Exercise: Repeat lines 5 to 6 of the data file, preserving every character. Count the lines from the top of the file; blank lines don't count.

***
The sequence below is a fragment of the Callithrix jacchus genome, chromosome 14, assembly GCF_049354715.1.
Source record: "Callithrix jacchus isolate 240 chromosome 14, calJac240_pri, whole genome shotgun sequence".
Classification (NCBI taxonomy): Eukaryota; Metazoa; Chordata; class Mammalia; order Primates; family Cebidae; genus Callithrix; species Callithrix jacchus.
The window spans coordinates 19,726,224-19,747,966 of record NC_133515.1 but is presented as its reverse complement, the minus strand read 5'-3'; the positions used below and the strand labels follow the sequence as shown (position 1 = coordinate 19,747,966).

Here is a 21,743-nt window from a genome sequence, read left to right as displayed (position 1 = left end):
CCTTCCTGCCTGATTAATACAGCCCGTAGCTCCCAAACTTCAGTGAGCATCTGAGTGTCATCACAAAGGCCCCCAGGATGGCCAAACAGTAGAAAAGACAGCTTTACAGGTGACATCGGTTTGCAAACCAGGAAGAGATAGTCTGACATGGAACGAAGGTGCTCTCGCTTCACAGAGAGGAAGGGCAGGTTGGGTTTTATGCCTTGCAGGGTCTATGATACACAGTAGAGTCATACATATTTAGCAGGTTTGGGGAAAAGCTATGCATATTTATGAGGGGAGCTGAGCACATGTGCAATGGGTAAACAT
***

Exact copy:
Here is a 21,743-nt window from a genome sequence, read left to right as displayed (position 1 = left end):
CCTTCCTGCCTGATTAATACAGCCCGTAGCTCCCAAACTTCAGTGAGCATCTGAGTGTCATCACAAAGGCCCCCAGGATGGCCAAACAGTAGAAAAGACAGCTTTACAGGTGACATCGGTTTGCAAACCAGGAAGAGATAGTCTGACATGGAACGAAGGTGCTCTCGCTTCACAGAGAGGAAGGGCAGGTTGGGTTTTATGCCTTGCAGGGTCTATGATACACAGTAGAGTCATACATATTTAGCAGGTTTGGGGAAAAGCTATGCATATTTATGAGGGGAGCTGAGCACATGTGCAATGGGTAAACAT